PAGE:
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Province gives $4-million to Skidegate's cultural centre

Premier Gordon Campbell announced a major contribution to the Haida Cultural Centre at Qay'llnagaay on Thursday, as he visited Skidegate and the islands for the first time, Jeff King writes.
"The province-the people of BC-will be contributing $4-million to ensure this centre remains a lasting legacy of Haida culture for British Columbians," the Premier told an audience of about 150 people in the amphitheatre at the centre, the first time that room has ever been used.
The centre "Â…will be a bridge to take us forward that is firmly planted on the foundations of the past," Mr. Campbell said, adding "this will be a place that touches the hearts of many over the years to come."
The Premier talked about the new relationship his government is trying to build with native people, specifically pointing to a recent agreement regarding First Nations' curriculum in schools and the signing last month in Old Massett of an agreement turning over parts of child care responsibility to the Haida.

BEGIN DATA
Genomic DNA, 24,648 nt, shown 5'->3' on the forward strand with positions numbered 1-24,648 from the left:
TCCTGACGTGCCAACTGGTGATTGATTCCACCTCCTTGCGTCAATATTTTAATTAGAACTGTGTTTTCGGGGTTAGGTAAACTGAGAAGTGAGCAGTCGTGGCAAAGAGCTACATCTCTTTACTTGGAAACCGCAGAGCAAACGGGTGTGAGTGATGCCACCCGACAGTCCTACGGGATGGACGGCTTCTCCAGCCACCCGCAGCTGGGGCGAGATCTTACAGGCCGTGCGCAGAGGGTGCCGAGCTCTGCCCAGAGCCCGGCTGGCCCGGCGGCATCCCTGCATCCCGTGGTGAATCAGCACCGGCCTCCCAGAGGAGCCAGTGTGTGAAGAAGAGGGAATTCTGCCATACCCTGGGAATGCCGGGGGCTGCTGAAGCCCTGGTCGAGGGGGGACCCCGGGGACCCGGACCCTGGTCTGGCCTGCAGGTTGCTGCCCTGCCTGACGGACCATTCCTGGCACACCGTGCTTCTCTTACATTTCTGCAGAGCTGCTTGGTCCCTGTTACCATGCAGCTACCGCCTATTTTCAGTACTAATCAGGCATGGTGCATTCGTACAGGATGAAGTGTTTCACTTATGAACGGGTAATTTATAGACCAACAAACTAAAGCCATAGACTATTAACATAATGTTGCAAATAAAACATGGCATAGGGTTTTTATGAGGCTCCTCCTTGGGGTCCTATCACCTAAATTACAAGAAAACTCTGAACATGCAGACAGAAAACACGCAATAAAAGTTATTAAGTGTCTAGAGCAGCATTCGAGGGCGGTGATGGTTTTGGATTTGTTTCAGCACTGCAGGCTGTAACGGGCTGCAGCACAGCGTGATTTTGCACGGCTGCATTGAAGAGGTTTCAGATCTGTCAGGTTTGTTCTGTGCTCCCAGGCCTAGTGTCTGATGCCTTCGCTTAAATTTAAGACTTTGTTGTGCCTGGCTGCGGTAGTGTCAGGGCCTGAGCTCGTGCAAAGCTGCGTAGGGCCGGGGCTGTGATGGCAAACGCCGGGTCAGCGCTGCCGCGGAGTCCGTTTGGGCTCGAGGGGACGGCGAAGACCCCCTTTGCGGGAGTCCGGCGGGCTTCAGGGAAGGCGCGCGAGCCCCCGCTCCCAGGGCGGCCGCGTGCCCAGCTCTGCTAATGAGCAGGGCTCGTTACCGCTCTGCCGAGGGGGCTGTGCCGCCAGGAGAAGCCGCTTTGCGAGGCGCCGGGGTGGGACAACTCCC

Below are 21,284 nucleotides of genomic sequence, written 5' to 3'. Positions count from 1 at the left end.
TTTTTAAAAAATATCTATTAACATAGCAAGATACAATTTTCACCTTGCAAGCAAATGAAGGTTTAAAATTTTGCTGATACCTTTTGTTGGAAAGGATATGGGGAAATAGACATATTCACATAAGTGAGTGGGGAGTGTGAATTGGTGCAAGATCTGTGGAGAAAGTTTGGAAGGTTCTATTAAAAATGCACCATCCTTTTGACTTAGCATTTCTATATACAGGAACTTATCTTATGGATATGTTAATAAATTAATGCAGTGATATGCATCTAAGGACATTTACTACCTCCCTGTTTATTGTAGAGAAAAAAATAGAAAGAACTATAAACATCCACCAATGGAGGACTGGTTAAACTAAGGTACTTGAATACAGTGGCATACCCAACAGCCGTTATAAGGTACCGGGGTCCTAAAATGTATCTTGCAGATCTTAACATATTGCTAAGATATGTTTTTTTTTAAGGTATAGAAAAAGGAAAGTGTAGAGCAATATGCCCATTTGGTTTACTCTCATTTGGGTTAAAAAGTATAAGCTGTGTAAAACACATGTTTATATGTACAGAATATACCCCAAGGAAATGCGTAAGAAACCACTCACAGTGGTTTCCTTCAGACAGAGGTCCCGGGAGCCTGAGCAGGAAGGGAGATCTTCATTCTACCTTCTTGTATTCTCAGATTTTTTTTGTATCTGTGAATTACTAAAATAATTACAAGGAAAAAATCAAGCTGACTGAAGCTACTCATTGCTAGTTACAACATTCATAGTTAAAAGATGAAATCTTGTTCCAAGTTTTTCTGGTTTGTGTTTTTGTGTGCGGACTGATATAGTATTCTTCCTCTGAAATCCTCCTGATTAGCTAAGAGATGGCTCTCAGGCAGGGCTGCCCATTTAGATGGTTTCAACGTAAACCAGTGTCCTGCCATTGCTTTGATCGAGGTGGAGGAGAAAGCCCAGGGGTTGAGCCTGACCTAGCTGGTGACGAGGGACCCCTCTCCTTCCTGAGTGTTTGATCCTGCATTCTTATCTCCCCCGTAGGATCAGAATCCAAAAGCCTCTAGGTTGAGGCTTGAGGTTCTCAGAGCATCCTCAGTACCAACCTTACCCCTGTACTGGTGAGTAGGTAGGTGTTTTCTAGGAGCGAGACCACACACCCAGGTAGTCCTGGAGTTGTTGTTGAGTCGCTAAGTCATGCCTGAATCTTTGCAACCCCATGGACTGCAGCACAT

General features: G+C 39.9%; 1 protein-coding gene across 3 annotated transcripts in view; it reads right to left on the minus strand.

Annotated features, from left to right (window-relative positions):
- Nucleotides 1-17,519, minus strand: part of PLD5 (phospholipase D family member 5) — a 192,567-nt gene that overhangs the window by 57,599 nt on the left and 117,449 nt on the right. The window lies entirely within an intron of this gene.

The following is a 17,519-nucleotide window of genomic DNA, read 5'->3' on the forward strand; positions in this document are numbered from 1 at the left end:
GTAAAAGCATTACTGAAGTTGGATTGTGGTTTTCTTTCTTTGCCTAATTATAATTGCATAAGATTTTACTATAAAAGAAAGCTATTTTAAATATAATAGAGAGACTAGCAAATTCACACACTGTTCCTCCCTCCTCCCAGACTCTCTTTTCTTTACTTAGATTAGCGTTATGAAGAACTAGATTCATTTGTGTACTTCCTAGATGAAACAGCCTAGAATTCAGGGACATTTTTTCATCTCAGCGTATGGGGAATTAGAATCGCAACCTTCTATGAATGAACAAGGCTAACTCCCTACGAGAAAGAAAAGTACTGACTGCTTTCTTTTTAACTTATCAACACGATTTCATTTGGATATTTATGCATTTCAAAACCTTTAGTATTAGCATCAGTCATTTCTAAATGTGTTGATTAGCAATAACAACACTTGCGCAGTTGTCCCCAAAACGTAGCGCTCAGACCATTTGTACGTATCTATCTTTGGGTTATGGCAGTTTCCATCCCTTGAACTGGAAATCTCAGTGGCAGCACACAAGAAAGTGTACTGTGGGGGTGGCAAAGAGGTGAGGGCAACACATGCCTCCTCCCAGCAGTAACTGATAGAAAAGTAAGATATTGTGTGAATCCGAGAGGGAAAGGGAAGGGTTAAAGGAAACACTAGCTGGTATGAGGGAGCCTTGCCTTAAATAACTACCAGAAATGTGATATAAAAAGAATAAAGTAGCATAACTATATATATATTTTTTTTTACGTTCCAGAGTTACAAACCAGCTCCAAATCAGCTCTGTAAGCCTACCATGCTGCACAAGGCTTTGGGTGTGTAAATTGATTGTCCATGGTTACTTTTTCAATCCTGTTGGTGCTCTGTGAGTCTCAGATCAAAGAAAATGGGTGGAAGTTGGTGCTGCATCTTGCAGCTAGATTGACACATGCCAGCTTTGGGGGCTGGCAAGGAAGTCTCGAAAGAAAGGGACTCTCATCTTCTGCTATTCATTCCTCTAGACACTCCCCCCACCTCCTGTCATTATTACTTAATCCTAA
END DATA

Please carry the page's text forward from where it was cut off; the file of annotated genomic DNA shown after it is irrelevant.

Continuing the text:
"There are many things from the past that we must wish never happened," he said, "(Let's) put that past behind us and look for an even better future."
"I feel real warm in my heart today to have the Premier come to our community and talk about partnership with the people of Skidegate," Chief Councillor Willard Wilson said, "It's history in the making and it makes me feel good. The Premier has just made an announcement that is making me ecstatic. I say 'Howa Howa. Howa'."
Mr. Campbell toured the facility and shook hands and introduced himself to almost everyone there, feasted on a lunch of salmon as only the Haida can prepare it,
then headed south in mid-afternoon. It's the first time a Premier has visited the islands since the Socred's Bill Vanderzalm spent a couple of days here in September 1986.
The $4-million is a one-time-only grant to be used for research, design and construction of cultural exhibits at the centre, which is expected to cost $26-million and to open next spring. It will bring about 130 jobs to Skidegate once it's operational and lies at the heart of the Skidegate Band Council's economic development strategy. The centre is expected to draw more than 10,000 visitors to the islands each year.